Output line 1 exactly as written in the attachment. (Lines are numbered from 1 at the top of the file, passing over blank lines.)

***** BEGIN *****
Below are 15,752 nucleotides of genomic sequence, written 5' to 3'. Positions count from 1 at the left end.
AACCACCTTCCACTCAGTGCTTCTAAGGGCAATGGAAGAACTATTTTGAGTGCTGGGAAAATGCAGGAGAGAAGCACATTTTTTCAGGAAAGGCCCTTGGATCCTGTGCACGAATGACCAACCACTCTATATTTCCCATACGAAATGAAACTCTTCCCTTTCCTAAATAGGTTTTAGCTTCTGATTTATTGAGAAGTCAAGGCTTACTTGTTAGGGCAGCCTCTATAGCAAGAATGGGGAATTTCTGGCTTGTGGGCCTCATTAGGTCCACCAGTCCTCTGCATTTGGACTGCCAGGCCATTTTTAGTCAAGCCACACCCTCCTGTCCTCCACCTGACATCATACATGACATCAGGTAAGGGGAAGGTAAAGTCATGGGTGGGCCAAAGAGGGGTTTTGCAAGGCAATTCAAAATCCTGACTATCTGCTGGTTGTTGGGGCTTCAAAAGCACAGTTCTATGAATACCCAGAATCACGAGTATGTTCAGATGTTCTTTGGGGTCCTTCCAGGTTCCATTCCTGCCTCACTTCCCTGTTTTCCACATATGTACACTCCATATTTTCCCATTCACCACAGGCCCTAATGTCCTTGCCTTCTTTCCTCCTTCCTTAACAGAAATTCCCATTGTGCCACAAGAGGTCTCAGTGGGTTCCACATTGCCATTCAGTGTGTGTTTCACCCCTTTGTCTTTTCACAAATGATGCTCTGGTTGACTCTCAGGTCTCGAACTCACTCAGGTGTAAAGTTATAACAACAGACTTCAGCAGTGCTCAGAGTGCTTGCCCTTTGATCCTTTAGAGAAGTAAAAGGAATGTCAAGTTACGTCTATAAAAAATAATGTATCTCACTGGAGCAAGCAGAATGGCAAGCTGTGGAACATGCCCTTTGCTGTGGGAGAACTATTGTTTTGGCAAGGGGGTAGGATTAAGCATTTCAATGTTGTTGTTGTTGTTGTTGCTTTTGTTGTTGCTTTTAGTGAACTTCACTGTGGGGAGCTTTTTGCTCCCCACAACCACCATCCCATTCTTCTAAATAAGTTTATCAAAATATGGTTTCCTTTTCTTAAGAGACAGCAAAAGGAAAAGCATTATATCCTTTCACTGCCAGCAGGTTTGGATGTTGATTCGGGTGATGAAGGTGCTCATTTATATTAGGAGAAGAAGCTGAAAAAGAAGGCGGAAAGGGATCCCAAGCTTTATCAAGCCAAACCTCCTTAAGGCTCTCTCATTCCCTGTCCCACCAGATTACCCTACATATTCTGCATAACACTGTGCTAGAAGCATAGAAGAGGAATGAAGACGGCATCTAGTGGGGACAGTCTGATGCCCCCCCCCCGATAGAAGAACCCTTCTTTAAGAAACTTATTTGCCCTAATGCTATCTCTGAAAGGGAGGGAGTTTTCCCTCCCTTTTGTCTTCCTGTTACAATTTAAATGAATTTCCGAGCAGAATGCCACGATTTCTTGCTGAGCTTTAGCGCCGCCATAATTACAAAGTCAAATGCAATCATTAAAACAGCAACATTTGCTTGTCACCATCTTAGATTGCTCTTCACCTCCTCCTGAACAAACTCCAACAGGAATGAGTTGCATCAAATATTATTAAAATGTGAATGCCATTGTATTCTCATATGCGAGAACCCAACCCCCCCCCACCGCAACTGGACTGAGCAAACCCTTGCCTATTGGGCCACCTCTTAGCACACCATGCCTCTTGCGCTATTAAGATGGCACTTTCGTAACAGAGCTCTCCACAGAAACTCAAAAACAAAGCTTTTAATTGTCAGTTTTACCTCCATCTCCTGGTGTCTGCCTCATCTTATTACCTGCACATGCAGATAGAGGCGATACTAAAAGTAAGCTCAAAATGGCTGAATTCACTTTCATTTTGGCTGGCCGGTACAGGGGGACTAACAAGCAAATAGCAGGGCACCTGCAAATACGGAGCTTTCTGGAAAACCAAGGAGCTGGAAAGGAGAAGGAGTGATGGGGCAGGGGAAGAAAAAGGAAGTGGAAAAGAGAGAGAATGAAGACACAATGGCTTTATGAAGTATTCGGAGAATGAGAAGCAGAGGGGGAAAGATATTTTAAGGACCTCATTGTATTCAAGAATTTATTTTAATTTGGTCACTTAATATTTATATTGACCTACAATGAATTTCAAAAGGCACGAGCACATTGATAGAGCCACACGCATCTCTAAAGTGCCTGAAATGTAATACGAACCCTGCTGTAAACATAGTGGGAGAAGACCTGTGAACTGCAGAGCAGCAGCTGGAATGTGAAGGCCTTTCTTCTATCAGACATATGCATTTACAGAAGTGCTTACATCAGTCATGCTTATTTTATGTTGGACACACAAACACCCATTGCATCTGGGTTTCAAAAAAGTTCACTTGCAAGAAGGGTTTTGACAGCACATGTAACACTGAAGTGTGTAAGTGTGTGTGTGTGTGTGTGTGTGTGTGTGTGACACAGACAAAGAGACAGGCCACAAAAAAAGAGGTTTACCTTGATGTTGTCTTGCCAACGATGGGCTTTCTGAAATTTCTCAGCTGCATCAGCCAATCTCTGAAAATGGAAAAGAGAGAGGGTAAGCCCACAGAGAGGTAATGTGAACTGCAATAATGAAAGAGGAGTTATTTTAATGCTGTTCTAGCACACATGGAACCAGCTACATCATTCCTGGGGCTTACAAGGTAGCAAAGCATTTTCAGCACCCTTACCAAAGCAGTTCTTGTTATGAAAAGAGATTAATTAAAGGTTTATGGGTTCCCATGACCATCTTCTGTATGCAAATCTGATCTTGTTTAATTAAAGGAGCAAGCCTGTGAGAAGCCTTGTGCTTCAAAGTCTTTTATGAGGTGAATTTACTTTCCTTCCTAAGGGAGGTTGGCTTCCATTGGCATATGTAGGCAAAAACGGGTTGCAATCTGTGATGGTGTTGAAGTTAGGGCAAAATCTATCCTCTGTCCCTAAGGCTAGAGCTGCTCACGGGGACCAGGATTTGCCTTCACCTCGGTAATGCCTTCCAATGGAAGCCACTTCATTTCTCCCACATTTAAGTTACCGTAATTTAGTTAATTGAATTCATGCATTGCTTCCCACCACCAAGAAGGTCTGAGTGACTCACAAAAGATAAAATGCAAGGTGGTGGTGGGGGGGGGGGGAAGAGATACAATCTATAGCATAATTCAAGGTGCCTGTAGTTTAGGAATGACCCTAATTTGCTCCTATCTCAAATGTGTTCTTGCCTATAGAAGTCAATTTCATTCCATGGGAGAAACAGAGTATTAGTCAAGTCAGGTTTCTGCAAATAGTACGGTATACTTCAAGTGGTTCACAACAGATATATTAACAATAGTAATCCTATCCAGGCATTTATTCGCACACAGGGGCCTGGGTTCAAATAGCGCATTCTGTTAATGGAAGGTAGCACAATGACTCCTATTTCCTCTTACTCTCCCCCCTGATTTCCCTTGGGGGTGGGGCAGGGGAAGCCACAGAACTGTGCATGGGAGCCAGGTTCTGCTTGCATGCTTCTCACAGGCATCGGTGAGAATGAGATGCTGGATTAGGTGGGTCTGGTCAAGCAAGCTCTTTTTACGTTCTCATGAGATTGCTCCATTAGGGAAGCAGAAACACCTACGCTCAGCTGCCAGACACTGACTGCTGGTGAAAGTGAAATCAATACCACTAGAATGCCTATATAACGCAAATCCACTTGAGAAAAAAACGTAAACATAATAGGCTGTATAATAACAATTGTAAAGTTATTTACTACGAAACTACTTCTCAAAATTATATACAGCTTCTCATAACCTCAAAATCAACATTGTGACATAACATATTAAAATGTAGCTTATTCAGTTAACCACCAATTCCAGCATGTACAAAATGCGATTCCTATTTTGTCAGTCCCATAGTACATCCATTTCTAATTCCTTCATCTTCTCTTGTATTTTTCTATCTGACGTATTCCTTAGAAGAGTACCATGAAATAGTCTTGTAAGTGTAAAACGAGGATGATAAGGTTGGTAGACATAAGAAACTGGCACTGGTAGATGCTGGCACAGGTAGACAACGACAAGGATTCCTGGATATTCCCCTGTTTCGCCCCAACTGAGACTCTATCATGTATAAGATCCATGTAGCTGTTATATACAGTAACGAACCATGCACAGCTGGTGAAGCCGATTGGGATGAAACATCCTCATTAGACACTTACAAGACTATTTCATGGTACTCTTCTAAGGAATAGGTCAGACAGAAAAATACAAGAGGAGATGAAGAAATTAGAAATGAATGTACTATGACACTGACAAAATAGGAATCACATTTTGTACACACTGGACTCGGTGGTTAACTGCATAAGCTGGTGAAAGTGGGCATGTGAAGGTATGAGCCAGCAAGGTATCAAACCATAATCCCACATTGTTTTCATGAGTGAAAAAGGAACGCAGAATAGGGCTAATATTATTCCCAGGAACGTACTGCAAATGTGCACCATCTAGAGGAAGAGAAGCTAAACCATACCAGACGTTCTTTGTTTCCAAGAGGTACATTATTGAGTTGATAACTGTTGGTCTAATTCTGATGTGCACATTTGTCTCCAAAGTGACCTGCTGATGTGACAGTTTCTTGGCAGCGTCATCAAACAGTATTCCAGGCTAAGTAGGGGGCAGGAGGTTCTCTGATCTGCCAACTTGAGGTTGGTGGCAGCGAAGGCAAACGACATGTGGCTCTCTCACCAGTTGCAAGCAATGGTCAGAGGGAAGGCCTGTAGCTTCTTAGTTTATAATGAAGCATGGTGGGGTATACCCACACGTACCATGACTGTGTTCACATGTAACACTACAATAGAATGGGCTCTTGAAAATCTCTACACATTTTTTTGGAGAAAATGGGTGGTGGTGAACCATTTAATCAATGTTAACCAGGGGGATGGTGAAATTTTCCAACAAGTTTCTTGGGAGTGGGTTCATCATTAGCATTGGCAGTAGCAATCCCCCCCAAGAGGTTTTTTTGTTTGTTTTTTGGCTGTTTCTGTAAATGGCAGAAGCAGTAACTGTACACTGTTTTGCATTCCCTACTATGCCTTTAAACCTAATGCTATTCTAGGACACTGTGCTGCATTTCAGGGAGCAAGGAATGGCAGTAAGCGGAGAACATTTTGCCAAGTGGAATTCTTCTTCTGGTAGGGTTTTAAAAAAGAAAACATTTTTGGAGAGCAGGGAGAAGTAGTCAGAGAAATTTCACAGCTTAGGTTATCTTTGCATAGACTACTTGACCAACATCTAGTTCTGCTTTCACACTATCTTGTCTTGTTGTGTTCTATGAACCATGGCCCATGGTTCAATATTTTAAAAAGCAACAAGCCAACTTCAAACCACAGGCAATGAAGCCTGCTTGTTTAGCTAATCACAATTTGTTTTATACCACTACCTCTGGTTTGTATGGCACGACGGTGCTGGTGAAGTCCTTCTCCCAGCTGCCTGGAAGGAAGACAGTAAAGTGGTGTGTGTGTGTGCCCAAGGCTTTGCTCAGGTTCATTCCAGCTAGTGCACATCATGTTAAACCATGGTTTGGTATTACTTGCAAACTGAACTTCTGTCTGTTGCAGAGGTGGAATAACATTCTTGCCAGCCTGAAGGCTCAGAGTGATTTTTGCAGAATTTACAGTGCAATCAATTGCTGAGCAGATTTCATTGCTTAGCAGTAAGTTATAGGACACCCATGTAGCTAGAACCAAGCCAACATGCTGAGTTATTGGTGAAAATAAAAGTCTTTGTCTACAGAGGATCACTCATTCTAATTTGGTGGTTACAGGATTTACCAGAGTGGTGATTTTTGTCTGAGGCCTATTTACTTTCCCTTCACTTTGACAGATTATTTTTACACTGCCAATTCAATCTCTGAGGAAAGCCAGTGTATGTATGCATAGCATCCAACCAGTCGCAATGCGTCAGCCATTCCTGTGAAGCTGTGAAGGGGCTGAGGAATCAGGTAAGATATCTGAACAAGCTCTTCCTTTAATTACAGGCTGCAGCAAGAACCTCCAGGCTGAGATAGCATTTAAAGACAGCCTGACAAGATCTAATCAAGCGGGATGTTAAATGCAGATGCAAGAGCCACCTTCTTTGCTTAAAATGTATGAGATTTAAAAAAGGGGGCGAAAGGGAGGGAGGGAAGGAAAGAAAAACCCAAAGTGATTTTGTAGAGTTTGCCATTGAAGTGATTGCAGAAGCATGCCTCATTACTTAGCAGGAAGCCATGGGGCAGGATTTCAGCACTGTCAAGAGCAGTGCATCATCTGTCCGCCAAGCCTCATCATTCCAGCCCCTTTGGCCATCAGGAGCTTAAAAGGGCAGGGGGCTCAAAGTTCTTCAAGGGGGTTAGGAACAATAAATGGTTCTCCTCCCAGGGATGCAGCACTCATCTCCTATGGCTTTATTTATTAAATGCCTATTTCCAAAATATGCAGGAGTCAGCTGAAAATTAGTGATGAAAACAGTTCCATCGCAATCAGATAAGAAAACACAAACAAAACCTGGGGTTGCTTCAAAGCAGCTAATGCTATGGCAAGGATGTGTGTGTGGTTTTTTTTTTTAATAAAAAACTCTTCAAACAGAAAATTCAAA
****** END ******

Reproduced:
Below are 15,752 nucleotides of genomic sequence, written 5' to 3'. Positions count from 1 at the left end.